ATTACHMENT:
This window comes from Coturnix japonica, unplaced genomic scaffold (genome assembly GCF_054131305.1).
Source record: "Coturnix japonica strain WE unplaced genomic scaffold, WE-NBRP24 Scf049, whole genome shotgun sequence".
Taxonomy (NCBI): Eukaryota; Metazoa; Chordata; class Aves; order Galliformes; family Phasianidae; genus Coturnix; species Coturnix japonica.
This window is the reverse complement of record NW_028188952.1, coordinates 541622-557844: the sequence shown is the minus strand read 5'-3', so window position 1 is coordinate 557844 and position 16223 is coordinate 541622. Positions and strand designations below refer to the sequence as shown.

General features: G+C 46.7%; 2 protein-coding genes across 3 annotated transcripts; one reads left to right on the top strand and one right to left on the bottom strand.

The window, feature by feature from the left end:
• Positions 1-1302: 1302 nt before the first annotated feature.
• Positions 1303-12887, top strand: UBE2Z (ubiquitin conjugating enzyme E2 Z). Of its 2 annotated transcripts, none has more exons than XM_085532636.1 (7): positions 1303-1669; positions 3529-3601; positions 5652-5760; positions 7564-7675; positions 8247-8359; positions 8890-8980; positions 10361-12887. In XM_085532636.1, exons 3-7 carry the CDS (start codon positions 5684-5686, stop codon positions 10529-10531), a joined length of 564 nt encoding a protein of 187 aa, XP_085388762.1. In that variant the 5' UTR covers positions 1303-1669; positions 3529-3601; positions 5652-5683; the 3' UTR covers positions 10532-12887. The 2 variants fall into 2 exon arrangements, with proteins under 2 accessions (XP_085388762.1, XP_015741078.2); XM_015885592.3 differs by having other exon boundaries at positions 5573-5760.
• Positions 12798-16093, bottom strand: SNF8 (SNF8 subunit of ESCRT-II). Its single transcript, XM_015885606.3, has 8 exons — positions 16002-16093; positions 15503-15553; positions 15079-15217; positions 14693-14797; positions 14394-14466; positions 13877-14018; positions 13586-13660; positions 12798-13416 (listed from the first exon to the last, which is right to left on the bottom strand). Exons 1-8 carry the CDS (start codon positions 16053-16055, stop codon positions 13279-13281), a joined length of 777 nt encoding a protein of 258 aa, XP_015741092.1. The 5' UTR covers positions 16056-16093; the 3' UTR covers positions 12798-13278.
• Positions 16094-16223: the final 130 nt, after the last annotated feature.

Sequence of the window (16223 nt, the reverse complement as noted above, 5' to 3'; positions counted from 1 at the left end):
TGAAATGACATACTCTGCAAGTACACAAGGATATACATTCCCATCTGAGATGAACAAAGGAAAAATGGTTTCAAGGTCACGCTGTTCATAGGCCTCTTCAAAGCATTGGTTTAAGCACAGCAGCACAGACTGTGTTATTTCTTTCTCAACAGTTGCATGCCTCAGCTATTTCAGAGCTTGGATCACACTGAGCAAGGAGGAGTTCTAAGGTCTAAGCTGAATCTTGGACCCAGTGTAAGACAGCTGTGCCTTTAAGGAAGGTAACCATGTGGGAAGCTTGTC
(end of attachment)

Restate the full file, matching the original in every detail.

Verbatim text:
This window comes from Coturnix japonica, unplaced genomic scaffold (genome assembly GCF_054131305.1).
Source record: "Coturnix japonica strain WE unplaced genomic scaffold, WE-NBRP24 Scf049, whole genome shotgun sequence".
Taxonomy (NCBI): Eukaryota; Metazoa; Chordata; class Aves; order Galliformes; family Phasianidae; genus Coturnix; species Coturnix japonica.
This window is the reverse complement of record NW_028188952.1, coordinates 541622-557844: the sequence shown is the minus strand read 5'-3', so window position 1 is coordinate 557844 and position 16223 is coordinate 541622. Positions and strand designations below refer to the sequence as shown.

General features: G+C 46.7%; 2 protein-coding genes across 3 annotated transcripts; one reads left to right on the top strand and one right to left on the bottom strand.

The window, feature by feature from the left end:
• Positions 1-1302: 1302 nt before the first annotated feature.
• Positions 1303-12887, top strand: UBE2Z (ubiquitin conjugating enzyme E2 Z). Of its 2 annotated transcripts, none has more exons than XM_085532636.1 (7): positions 1303-1669; positions 3529-3601; positions 5652-5760; positions 7564-7675; positions 8247-8359; positions 8890-8980; positions 10361-12887. In XM_085532636.1, exons 3-7 carry the CDS (start codon positions 5684-5686, stop codon positions 10529-10531), a joined length of 564 nt encoding a protein of 187 aa, XP_085388762.1. In that variant the 5' UTR covers positions 1303-1669; positions 3529-3601; positions 5652-5683; the 3' UTR covers positions 10532-12887. The 2 variants fall into 2 exon arrangements, with proteins under 2 accessions (XP_085388762.1, XP_015741078.2); XM_015885592.3 differs by having other exon boundaries at positions 5573-5760.
• Positions 12798-16093, bottom strand: SNF8 (SNF8 subunit of ESCRT-II). Its single transcript, XM_015885606.3, has 8 exons — positions 16002-16093; positions 15503-15553; positions 15079-15217; positions 14693-14797; positions 14394-14466; positions 13877-14018; positions 13586-13660; positions 12798-13416 (listed from the first exon to the last, which is right to left on the bottom strand). Exons 1-8 carry the CDS (start codon positions 16053-16055, stop codon positions 13279-13281), a joined length of 777 nt encoding a protein of 258 aa, XP_015741092.1. The 5' UTR covers positions 16056-16093; the 3' UTR covers positions 12798-13278.
• Positions 16094-16223: the final 130 nt, after the last annotated feature.

Sequence of the window (16223 nt, the reverse complement as noted above, 5' to 3'; positions counted from 1 at the left end):
TGAAATGACATACTCTGCAAGTACACAAGGATATACATTCCCATCTGAGATGAACAAAGGAAAAATGGTTTCAAGGTCACGCTGTTCATAGGCCTCTTCAAAGCATTGGTTTAAGCACAGCAGCACAGACTGTGTTATTTCTTTCTCAACAGTTGCATGCCTCAGCTATTTCAGAGCTTGGATCACACTGAGCAAGGAGGAGTTCTAAGGTCTAAGCTGAATCTTGGACCCAGTGTAAGACAGCTGTGCCTTTAAGGAAGGTAACCATGTGGGAAGCTTGTC